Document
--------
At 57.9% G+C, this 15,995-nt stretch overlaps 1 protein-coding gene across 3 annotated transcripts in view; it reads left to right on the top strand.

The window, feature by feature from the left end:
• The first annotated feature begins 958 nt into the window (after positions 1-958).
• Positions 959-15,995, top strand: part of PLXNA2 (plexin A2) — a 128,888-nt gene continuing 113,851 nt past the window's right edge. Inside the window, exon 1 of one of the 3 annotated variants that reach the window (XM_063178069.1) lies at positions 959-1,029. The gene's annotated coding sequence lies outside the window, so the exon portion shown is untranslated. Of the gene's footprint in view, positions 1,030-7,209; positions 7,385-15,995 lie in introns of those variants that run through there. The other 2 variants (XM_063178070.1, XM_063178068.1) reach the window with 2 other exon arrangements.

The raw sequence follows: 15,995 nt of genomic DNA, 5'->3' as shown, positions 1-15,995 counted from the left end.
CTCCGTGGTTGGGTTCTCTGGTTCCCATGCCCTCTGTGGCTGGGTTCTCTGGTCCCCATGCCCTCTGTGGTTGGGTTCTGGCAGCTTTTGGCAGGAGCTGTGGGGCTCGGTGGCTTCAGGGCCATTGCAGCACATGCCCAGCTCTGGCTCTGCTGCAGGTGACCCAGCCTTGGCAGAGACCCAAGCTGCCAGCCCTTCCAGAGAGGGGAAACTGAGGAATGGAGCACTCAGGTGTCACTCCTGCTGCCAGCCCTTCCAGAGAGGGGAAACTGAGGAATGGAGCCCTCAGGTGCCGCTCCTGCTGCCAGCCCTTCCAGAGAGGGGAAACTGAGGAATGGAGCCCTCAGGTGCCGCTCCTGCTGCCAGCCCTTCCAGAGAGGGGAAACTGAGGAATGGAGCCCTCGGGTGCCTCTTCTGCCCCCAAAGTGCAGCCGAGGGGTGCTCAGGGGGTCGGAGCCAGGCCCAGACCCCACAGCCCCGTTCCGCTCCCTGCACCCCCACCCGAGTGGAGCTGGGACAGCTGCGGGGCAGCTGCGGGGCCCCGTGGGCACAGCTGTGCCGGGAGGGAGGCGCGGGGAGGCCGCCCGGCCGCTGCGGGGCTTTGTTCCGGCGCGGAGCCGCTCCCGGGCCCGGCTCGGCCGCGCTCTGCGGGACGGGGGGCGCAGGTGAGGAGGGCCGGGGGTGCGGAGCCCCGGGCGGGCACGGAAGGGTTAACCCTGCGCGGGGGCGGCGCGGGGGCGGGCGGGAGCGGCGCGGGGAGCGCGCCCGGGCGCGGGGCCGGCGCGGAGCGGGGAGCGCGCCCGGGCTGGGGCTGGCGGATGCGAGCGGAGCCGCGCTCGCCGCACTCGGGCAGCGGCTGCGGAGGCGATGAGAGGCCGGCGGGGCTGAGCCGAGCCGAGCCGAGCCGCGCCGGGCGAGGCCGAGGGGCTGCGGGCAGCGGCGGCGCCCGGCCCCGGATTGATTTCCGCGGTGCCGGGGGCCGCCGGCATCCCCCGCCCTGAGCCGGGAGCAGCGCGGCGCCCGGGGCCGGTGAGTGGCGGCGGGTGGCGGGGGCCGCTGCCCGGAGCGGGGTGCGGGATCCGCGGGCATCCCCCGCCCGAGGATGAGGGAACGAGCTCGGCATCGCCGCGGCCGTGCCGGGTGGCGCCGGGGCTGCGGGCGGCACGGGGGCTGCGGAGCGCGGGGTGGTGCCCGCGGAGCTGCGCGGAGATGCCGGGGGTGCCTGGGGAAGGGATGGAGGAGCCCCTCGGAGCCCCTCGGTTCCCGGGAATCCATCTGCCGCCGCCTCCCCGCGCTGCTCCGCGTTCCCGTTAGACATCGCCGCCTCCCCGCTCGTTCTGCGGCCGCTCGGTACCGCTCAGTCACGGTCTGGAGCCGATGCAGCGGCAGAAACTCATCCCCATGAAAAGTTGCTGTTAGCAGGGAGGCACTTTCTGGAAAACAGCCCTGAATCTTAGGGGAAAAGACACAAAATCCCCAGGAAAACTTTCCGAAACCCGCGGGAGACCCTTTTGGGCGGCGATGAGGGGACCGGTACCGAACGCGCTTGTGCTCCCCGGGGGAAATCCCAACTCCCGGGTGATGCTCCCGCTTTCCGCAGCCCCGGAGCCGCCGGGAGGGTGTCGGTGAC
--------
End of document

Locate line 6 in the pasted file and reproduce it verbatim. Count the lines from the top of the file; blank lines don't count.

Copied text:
CTCCGTGGTTGGGTTCTCTGGTTCCCATGCCCTCTGTGGCTGGGTTCTCTGGTCCCCATGCCCTCTGTGGTTGGGTTCTGGCAGCTTTTGGCAGGAGCTGTGGGGCTCGGTGGCTTCAGGGCCATTGCAGCACATGCCCAGCTCTGGCTCTGCTGCAGGTGACCCAGCCTTGGCAGAGACCCAAGCTGCCAGCCCTTCCAGAGAGGGGAAACTGAGGAATGGAGCACTCAGGTGTCACTCCTGCTGCCAGCCCTTCCAGAGAGGGGAAACTGAGGAATGGAGCCCTCAGGTGCCGCTCCTGCTGCCAGCCCTTCCAGAGAGGGGAAACTGAGGAATGGAGCCCTCAGGTGCCGCTCCTGCTGCCAGCCCTTCCAGAGAGGGGAAACTGAGGAATGGAGCCCTCGGGTGCCTCTTCTGCCCCCAAAGTGCAGCCGAGGGGTGCTCAGGGGGTCGGAGCCAGGCCCAGACCCCACAGCCCCGTTCCGCTCCCTGCACCCCCACCCGAGTGGAGCTGGGACAGCTGCGGGGCAGCTGCGGGGCCCCGTGGGCACAGCTGTGCCGGGAGGGAGGCGCGGGGAGGCCGCCCGGCCGCTGCGGGGCTTTGTTCCGGCGCGGAGCCGCTCCCGGGCCCGGCTCGGCCGCGCTCTGCGGGACGGGGGGCGCAGGTGAGGAGGGCCGGGGGTGCGGAGCCCCGGGCGGGCACGGAAGGGTTAACCCTGCGCGGGGGCGGCGCGGGGGCGGGCGGGAGCGGCGCGGGGAGCGCGCCCGGGCGCGGGGCCGGCGCGGAGCGGGGAGCGCGCCCGGGCTGGGGCTGGCGGATGCGAGCGGAGCCGCGCTCGCCGCACTCGGGCAGCGGCTGCGGAGGCGATGAGAGGCCGGCGGGGCTGAGCCGAGCCGAGCCGAGCCGCGCCGGGCGAGGCCGAGGGGCTGCGGGCAGCGGCGGCGCCCGGCCCCGGATTGATTTCCGCGGTGCCGGGGGCCGCCGGCATCCCCCGCCCTGAGCCGGGAGCAGCGCGGCGCCCGGGGCCGGTGAGTGGCGGCGGGTGGCGGGGGCCGCTGCCCGGAGCGGGGTGCGGGATCCGCGGGCATCCCCCGCCCGAGGATGAGGGAACGAGCTCGGCATCGCCGCGGCCGTGCCGGGTGGCGCCGGGGCTGCGGGCGGCACGGGGGCTGCGGAGCGCGGGGTGGTGCCCGCGGAGCTGCGCGGAGATGCCGGGGGTGCCTGGGGAAGGGATGGAGGAGCCCCTCGGAGCCCCTCGGTTCCCGGGAATCCATCTGCCGCCGCCTCCCCGCGCTGCTCCGCGTTCCCGTTAGACATCGCCGCCTCCCCGCTCGTTCTGCGGCCGCTCGGTACCGCTCAGTCACGGTCTGGAGCCGATGCAGCGGCAGAAACTCATCCCCATGAAAAGTTGCTGTTAGCAGGGAGGCACTTTCTGGAAAACAGCCCTGAATCTTAGGGGAAAAGACACAAAATCCCCAGGAAAACTTTCCGAAACCCGCGGGAGACCCTTTTGGGCGGCGATGAGGGGACCGGTACCGAACGCGCTTGTGCTCCCCGGGGGAAATCCCAACTCCCGGGTGATGCTCCCGCTTTCCGCAGCCCCGGAGCCGCCGGGAGGGTGTCGGTGAC